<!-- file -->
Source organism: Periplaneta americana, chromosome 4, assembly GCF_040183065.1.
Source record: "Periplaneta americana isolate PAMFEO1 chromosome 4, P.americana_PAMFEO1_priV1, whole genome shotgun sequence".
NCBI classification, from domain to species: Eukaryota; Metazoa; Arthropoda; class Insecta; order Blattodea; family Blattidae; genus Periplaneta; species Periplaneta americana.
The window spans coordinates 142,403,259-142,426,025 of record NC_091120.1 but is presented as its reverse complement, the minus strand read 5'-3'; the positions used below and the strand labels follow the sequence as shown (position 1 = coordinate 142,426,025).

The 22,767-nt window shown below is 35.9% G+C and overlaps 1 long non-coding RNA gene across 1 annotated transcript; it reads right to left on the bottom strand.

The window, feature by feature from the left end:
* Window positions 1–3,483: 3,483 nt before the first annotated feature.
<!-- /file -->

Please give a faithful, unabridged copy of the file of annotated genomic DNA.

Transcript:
Source organism: Periplaneta americana, chromosome 4, assembly GCF_040183065.1.
Source record: "Periplaneta americana isolate PAMFEO1 chromosome 4, P.americana_PAMFEO1_priV1, whole genome shotgun sequence".
NCBI classification, from domain to species: Eukaryota; Metazoa; Arthropoda; class Insecta; order Blattodea; family Blattidae; genus Periplaneta; species Periplaneta americana.
The window spans coordinates 142,403,259-142,426,025 of record NC_091120.1 but is presented as its reverse complement, the minus strand read 5'-3'; the positions used below and the strand labels follow the sequence as shown (position 1 = coordinate 142,426,025).

The 22,767-nt window shown below is 35.9% G+C and overlaps 1 long non-coding RNA gene across 1 annotated transcript; it reads right to left on the bottom strand.

The window, feature by feature from the left end:
* Window positions 1–3,483: 3,483 nt before the first annotated feature.